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‘Let’s Code Physics’ teaching method gains national attention for Prof. Brian Lane

The world’s largest organization representing tens of thousands of science educators has given a nod to Physics Prof. Brian Lane for his unique Let’s Code Physics teaching method designed to hold the interest of students.Brian Lane NSTA Lets Code Physics Freebies March 2016The Virginia-based National Science Teachers Association spotlights Lane in the “Freebies for Teachers” section of its March 2016 edition of NSTA Reports, a newspaper that offers news on science education, teaching materials and unique instructional approaches to its 55,000 members. “Freebies for Teachers” focuses on free cutting-edge teaching methods.Lane’s “Let’s Code Physics” YouTube channel has gained thousands of views since launching last fall and is modeled after “Let’s Play” videos, in which a gamer-celebrity records his or her progress through a video game in a “play-through,” offering entertaining commentary as the viewer learns how to accomplish all of or critical aspects of the game.

“On Let’s Code Physics!, Lane applies this [Let’s Play] concept to high school science, offering commentary and providing learning resources along the way to videos based on his programming projects, which study physics situations such as police car chases, planetary orbits, and projectiles,” NSTA Reports writes.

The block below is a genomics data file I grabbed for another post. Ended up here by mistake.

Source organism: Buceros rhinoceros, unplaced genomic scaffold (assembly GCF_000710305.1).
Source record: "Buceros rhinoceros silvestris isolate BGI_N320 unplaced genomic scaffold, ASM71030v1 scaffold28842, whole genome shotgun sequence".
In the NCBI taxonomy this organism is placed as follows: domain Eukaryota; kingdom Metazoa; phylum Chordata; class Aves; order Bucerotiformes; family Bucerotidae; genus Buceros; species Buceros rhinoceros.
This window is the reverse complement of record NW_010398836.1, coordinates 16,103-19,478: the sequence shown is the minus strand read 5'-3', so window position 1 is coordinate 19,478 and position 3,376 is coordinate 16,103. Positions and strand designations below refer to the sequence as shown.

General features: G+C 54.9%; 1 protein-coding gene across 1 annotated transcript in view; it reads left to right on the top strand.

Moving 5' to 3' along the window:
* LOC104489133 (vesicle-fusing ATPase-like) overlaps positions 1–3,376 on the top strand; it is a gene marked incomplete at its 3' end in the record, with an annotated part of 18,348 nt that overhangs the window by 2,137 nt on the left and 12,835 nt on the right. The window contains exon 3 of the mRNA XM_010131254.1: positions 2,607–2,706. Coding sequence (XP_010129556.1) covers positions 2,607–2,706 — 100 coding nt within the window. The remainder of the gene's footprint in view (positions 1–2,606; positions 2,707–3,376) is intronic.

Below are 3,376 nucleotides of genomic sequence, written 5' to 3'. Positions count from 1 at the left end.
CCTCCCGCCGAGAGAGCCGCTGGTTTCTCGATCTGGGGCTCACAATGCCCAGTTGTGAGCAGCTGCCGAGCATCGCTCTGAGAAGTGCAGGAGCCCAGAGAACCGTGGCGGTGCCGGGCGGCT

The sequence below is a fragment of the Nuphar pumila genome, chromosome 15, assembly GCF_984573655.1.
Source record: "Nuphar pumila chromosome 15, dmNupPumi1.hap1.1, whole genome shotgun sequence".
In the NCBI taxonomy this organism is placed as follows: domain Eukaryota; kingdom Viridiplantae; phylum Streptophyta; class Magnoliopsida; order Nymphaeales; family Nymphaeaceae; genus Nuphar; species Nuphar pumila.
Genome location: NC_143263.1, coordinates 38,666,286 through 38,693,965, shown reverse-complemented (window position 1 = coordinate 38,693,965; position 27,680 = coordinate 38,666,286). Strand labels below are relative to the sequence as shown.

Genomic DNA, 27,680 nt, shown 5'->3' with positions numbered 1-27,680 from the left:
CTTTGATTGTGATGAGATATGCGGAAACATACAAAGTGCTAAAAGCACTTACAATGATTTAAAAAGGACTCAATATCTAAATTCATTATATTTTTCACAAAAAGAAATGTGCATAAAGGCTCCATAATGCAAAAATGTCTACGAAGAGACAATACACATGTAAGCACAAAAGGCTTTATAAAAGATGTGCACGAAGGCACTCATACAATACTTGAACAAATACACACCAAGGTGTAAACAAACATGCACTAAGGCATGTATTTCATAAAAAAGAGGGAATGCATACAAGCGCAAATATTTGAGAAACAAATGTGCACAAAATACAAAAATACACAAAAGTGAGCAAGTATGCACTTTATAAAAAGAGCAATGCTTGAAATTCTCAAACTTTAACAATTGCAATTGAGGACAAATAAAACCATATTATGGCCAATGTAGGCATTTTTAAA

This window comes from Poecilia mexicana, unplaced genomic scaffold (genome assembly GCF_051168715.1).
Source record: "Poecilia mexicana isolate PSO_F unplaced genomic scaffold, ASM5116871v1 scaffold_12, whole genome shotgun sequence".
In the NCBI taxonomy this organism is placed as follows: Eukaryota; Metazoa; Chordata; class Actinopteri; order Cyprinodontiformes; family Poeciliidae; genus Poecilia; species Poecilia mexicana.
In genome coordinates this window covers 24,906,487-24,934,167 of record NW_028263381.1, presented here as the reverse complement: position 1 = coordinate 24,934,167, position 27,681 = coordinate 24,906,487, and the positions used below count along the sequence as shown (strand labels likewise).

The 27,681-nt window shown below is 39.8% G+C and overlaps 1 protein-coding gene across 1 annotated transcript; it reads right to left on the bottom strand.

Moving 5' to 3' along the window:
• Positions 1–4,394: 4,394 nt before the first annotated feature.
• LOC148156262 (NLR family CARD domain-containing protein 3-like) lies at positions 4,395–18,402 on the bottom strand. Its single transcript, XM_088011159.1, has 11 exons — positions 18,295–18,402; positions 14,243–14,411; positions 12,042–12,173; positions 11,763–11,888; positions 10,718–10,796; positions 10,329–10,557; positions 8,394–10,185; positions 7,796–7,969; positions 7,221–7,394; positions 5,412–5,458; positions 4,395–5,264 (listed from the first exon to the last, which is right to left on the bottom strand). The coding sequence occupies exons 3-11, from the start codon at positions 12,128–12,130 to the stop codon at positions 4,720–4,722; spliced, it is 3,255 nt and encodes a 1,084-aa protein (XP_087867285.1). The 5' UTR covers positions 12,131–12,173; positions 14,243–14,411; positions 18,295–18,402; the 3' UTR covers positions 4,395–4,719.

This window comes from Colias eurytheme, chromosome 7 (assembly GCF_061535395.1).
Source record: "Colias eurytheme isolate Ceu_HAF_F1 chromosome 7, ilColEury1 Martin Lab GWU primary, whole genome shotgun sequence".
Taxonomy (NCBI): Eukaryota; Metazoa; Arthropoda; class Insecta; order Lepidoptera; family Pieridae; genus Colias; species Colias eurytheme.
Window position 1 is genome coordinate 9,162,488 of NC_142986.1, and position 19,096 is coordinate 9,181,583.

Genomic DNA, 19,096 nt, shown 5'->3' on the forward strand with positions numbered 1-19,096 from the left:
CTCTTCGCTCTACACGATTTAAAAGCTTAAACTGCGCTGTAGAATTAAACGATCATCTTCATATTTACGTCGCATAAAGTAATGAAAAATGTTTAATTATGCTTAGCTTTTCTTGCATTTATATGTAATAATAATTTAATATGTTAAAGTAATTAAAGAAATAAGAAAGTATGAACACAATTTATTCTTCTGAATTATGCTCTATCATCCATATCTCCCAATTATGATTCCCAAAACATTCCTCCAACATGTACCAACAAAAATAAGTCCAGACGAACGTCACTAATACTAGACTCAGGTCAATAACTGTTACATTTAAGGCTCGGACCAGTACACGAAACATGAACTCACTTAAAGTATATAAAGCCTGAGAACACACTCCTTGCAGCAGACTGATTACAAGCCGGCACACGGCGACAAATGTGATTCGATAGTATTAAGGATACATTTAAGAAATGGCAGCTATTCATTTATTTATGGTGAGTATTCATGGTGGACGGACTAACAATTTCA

brian lane -headshot
Prof. Brian Lane

Lane has said says he hopes the videos become a classroom of their own as viewers share their modifications or extensions to the codes.

“My goals for this channel are to promote interest in scientific computing and physics and to provide learning resources to viewers. With the growing need for programming skills in an increasing number of professions and the rising popularity of YouTube as a means of educational outreach, this seems like a promising opportunity to engage the public in education and provide resources for fellow educators.”

NSTA’s current membership includes science teachers, science supervisors, administrators, scientists, business and industry representatives and others involved in and committed to science education.